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Despite the impairment, he hit 33 and 32 home runs in '68 and '69. Since he could no longer throw very well, he began playing first base. There, in one effort to force the Phillies to trade him, he hit upon the inspired notion of answering the fans' taunts with fool-graffiti in the dirt. "I wouldn't have had to do a lot of things I did if it hadn't been for the reserve clause," he says.
Commissioner Bowie Kuhn disapproved of the writing. General Manager John Quinn called down to tell Allen to quit. Allen wrote NO and, later, WHY and then MOM—"to say she tells me what to do, not the man up there."
At last the Phillies traded Allen to St. Louis, where he hit a long home run on opening day to tumultuous applause. He respected the Cards, but he was not entirely happy in his work. "I couldn't play in St. Louis—the racetracks there operate at night and we played at night. And for some reason my mother never would come to see me there. It's the only place she wouldn't visit me. And they pulled that clause on me [the seldom-used contract provision that requires a player to accept the club's terms after a certain period of holding out]. Nobody ever did that to me before. I said, 'O.K., you'll get what you paid for—one good year.' And they did." St. Louis management may not have agreed. They did not like to have him loosening up in a bar instead of the batting cage. He went to the Dodgers. "I've never been so disappointed in my life as when I got out there," he says. "The old Dodgers were my team, but these guys were a bunch of crybabies, always arguing with umpires and throwing their helmets. Maury Wills was hard to play with. Walt Alston treated me like a man, but he'd been quoted as saying he'd quit if they got me. Maybe he was misquoted, but he never said anything different to me. All that mounted up.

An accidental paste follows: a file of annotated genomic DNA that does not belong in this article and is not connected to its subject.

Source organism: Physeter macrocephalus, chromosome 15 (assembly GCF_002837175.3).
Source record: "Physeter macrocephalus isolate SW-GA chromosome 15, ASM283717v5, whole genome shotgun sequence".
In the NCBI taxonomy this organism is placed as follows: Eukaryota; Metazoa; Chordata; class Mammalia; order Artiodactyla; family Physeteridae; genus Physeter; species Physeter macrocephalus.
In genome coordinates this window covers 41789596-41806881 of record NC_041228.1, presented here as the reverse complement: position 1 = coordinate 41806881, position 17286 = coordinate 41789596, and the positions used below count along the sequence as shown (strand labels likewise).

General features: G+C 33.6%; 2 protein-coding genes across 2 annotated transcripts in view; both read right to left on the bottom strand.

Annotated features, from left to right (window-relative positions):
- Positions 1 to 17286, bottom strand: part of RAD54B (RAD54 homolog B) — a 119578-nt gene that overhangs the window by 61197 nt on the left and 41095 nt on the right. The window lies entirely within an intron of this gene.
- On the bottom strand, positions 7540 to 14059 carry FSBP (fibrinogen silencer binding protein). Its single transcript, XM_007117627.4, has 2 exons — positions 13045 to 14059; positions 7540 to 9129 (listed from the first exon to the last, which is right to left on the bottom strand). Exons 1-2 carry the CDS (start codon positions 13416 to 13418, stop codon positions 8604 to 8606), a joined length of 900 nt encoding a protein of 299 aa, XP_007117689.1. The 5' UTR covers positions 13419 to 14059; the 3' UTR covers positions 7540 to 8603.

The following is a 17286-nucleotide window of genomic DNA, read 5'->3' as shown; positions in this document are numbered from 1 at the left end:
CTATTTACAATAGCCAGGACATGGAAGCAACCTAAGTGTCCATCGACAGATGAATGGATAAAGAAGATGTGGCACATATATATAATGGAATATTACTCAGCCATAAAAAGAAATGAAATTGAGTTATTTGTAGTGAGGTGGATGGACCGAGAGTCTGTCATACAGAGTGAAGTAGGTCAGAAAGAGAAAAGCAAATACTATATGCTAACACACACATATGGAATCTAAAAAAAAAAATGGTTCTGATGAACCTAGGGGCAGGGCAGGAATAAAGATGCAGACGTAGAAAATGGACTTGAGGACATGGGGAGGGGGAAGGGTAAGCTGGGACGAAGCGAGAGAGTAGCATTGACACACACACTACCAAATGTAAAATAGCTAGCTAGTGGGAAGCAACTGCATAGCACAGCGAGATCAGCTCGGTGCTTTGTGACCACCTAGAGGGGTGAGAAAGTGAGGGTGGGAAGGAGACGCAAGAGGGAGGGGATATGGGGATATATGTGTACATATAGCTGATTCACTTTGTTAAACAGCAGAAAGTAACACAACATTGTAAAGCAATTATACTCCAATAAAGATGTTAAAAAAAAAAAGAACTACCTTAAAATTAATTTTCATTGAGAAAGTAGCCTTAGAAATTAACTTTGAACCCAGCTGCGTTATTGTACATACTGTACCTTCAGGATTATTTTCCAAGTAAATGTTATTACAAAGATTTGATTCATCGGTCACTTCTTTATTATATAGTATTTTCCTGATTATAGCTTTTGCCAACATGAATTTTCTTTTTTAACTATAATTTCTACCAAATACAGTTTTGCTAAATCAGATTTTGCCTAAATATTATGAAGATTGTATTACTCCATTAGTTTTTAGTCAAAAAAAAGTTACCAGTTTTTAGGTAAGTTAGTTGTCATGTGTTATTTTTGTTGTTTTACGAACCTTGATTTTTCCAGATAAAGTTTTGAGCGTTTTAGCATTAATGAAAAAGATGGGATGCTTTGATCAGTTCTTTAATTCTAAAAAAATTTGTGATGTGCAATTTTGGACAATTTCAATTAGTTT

"I was hitting about .220 and I knew I wasn't going to go back. My mom said, 'Well, if it's your last year, don't you think you ought to do something''' I decided I'd get up to .300. So I did. After the season I was on my way to the racetrack when I saw a sign that said SAN FRANCISOO. I wound up in Tacoma, Wash, after driving all through Idaho."
By the time he got back to Wampum, fate had provided him a place to play ball where he would feel, figuratively, close to home. In fact, Allen and his new manager. Chuck Tanner, call each other "Homey." Tanner hails from New Castle, Pa., eight miles from Wampum, and he has been acquainted with the Allen family since he watched Dick play high school basketball. In the winter of '71 Tanner urged the White Sox to buy Allen, and then paid a call to the house Dick had bought his mother in Wampum.
"I told him thank you but I don't intend to play," says Allen. "He said ' Jesus Christ.' And my Mom said, 'This guy's from home, Dick.' "
"I told Dick I would be the last manager he'd ever have and when he left me he'd go straight to the Hall of Fame," says Tanner, who talks of Allen the way Jack Valenti used to speak of Lyndon Johnson.
"I came here to Chicago to help Chuck out," Allen says. "I said I'd give 'em one year." Since then he has given the Sox several years' worth of increased attendance. He very nearly gave them a pennant in '72. "People said we had a good team," Dick says. "I didn't think we had bleep. I never had to play so hard in my life.
"Toward the end of the season I was completely exhausted, a nervous wreck. I'd been carrying the team for months. Nights I'd be hot one minute, cold the next, and wake up jumping. I didn't think I could play anymore. But this was the only place I'd felt I was liked. I didn't want to do anything to change it."